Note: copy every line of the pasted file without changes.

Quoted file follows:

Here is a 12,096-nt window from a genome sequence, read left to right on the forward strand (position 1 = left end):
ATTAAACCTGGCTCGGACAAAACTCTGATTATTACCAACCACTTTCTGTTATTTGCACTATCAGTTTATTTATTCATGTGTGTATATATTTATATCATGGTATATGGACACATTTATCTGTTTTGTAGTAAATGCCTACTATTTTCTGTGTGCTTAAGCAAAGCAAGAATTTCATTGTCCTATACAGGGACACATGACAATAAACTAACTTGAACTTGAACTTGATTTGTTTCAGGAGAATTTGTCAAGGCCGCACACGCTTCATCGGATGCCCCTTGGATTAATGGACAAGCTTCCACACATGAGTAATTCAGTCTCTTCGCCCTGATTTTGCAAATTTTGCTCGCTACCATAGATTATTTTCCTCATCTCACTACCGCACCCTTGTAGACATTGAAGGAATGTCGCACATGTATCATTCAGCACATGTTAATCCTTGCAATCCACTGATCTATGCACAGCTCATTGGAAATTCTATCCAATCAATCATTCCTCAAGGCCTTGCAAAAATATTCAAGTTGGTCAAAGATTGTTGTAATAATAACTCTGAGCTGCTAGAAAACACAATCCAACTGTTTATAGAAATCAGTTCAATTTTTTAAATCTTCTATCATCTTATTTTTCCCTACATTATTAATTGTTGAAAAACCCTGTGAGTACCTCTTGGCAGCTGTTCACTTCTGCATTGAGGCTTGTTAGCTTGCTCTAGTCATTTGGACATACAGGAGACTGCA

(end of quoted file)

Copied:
Here is a 12,096-nt window from a genome sequence, read left to right on the forward strand (position 1 = left end):
ATTAAACCTGGCTCGGACAAAACTCTGATTATTACCAACCACTTTCTGTTATTTGCACTATCAGTTTATTTATTCATGTGTGTATATATTTATATCATGGTATATGGACACATTTATCTGTTTTGTAGTAAATGCCTACTATTTTCTGTGTGCTTAAGCAAAGCAAGAATTTCATTGTCCTATACAGGGACACATGACAATAAACTAACTTGAACTTGAACTTGATTTGTTTCAGGAGAATTTGTCAAGGCCGCACACGCTTCATCGGATGCCCCTTGGATTAATGGACAAGCTTCCACACATGAGTAATTCAGTCTCTTCGCCCTGATTTTGCAAATTTTGCTCGCTACCATAGATTATTTTCCTCATCTCACTACCGCACCCTTGTAGACATTGAAGGAATGTCGCACATGTATCATTCAGCACATGTTAATCCTTGCAATCCACTGATCTATGCACAGCTCATTGGAAATTCTATCCAATCAATCATTCCTCAAGGCCTTGCAAAAATATTCAAGTTGGTCAAAGATTGTTGTAATAATAACTCTGAGCTGCTAGAAAACACAATCCAACTGTTTATAGAAATCAGTTCAATTTTTTAAATCTTCTATCATCTTATTTTTCCCTACATTATTAATTGTTGAAAAACCCTGTGAGTACCTCTTGGCAGCTGTTCACTTCTGCATTGAGGCTTGTTAGCTTGCTCTAGTCATTTGGACATACAGGAGACTGCA